‘Johnson himself presented as a national victory that the United Kingdom had dodged the most dire figures that circulated during the government’s initial slow reaction to the outbreak, when half a million deaths were predicted if a response was not accelerated,’ the article said.
‘And both the Prime Minister and his team of scientific advisers implore journalists to stop comparing the death toll with that of other countries that began to suffer the ravages of the virus earlier, such as Spain or France.’
United States: CNN asked where it had ‘gone wrong’ for the UK on coronavirus and pointed to the ‘inadequacies of Britain’s testing regime
France: The newspaper Sud Ouest said Mr Johnson was under ‘heavy pressure’ because of the economic impact as well as the number of deaths
Chief medical officer Chris Whitty’s call to avoid comparisons was a departure from his usual ‘phlegm and temperance’, the Spanish newspaper said.
In the United States, a comment piece in the New Yorker referred to ‘Britain’s coronavirus disaster’ and said the UK was having a ‘terrible encounter with the virus’.
Acknowledging the similarly awful death toll in the US, it said: ‘Each nation that has failed is more likely to have its own particular story of what went wrong. We are unhappy in our own way.’
But it said the ‘most obvious misstep by Boris Johnson’s government was its hesitation to implement a national lockdown’ until late March.
The article said there was a ‘directionless ten-day period in mid-March’ after the government insisted it had never been following a ‘herd immunity’ strategy but before the UK went into lockdown.
‘The reasons behind this drift are complex and contested,’ the author wrote, pointing to a ‘curious mixture of superiority and fatalism about Britain’s entire response’.
The author said Britain’s politicians appeared to be ‘latching onto concepts’ such as herd immunity and behavioural fatigue ‘because they liked the sound of them’, despite their insistence that they were following ‘the science’.
The SAGE committee of experts also ‘appears to have given advice that was politically viable rather than aimed solely at saving lives,’ the article suggested.
It also said that the PM ‘is congenitally unable to make it not about him’ after he gave interviews about his own spell in intensive care.
Meanwhile, CNN ran a story asking ‘Where did it go wrong for the UK on coronavirus?’.
The story said the government’s jubilation when it claimed to have reached its 100,000-a-day-testing target ‘only served to illustrate the inadequacies of Britain’s testing regime in the first place’.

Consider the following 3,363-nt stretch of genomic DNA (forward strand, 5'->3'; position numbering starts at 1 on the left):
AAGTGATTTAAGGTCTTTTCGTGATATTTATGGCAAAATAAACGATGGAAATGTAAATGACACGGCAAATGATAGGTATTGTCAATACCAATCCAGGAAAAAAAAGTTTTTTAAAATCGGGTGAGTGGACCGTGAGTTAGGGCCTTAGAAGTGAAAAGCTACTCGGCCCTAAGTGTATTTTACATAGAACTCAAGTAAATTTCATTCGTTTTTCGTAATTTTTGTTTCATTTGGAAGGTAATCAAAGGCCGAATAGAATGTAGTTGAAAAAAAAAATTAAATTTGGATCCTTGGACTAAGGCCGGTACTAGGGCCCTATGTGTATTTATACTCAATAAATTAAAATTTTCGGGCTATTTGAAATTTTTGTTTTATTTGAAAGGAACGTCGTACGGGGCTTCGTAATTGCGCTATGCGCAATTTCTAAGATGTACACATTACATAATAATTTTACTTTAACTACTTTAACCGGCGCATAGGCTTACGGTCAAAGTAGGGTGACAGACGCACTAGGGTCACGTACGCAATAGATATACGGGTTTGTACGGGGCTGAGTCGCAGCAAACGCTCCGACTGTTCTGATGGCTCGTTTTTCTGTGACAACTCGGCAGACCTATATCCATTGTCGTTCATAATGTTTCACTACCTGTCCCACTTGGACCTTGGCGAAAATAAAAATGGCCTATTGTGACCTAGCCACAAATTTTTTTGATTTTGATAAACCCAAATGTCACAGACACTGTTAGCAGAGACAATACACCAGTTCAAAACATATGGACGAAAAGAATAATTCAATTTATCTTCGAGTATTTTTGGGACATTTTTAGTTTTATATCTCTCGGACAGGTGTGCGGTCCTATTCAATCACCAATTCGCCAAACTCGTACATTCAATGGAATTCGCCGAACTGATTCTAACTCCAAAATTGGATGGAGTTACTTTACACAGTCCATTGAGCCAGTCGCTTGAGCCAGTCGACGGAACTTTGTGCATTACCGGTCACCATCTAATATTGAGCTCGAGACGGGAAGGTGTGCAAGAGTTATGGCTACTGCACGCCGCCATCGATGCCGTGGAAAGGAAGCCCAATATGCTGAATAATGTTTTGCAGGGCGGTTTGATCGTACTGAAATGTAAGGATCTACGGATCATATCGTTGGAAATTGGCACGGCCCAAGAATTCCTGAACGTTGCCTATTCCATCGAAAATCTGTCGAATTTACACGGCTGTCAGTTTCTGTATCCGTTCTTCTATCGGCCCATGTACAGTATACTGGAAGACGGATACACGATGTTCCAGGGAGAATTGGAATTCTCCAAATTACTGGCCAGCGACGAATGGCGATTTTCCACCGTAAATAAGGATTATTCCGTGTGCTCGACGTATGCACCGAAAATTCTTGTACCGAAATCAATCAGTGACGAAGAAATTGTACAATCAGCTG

‘Whether the target was hit or missed, there are other failings. The UK is on track to have one of the highest coronavirus death tolls in Europe, with more than 26,000 deaths recorded by Wednesday,’ the story said.
‘Its patchwork of care homes for the elderly has been ravaged by the disease. There have been near-daily reports of insufficient personal protective equipment on the front line, meaning doctors, nurses and care home workers risk catching it every time they go to work.’
However, it says that ministers have clung on to the fact that the NHS has not yet been overwhelmed as ‘one crucial measure of success’.
This chart shows the daily death toll in the UK. Although the seven-day average has been falling, Britain is still recording hundreds of new deaths per day
In France, the newspaper Sud Ouest said Mr Johnson was under ‘heavy pressure’ because of the economic impact as well as the number of deaths.
‘The balance sheet of the United Kingdom has exceeded that of Italy,’ the article said.
‘Pressure weighs on the Prime Minister, taken to task by the opposition a few days before the presentation of his deconfinement plan.’
The paper quoted Labour leader Keir Starmer’s question to Mr Johnson at PMQs yesterday: ‘How on earth did it come to this?’.
In Sweden, which has similarly come under scrutiny from abroad because of its distinctive lockdown-free strategy, public broadcaster SVT said the ‘huge’ death toll was caused by a failure of testing and tracking.
And in Norway, the digital newspaper Nettavisen said Britain’s response to the pandemic had been ‘late and unclear’.
‘Britain has the most deaths in Europe, and criticism is growing against the authorities for not taking the corona outbreak seriously enough,’ an article said.
‘Johnson maintains that expert advice has been followed throughout the crisis. But many believe the government’s response was both slow and unclear.
‘Infection tracing was carried out to a limited extent, and the work was not stepped up even though the infection figures shot up.’